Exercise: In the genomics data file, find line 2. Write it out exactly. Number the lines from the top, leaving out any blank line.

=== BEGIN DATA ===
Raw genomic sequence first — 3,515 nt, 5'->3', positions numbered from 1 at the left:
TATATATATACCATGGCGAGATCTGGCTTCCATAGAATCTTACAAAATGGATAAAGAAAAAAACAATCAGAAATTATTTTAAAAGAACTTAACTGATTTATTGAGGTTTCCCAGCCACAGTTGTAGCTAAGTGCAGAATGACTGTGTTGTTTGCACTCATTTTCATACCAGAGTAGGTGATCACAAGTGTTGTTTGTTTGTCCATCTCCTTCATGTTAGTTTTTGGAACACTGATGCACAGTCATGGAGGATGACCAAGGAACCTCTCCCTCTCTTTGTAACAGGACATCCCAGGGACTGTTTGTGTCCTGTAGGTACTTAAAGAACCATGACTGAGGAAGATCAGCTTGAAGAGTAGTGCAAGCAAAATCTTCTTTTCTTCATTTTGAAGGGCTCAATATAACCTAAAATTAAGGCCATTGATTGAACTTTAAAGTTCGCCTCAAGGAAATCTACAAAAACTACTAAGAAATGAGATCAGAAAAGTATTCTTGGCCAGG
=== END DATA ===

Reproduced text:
TATATATATACCATGGCGAGATCTGGCTTCCATAGAATCTTACAAAATGGATAAAGAAAAAAACAATCAGAAATTATTTTAAAAGAACTTAACTGATTTATTGAGGTTTCCCAGCCACAGTTGTAGCTAAGTGCAGAATGACTGTGTTGTTTGCACTCATTTTCATACCAGAGTAGGTGATCACAAGTGTTGTTTGTTTGTCCATCTCCTTCATGTTAGTTTTTGGAACACTGATGCACAGTCATGGAGGATGACCAAGGAACCTCTCCCTCTCTTTGTAACAGGACATCCCAGGGACTGTTTGTGTCCTGTAGGTACTTAAAGAACCATGACTGAGGAAGATCAGCTTGAAGAGTAGTGCAAGCAAAATCTTCTTTTCTTCATTTTGAAGGGCTCAATATAACCTAAAATTAAGGCCATTGATTGAACTTTAAAGTTCGCCTCAAGGAAATCTACAAAAACTACTAAGAAATGAGATCAGAAAAGTATTCTTGGCCAGG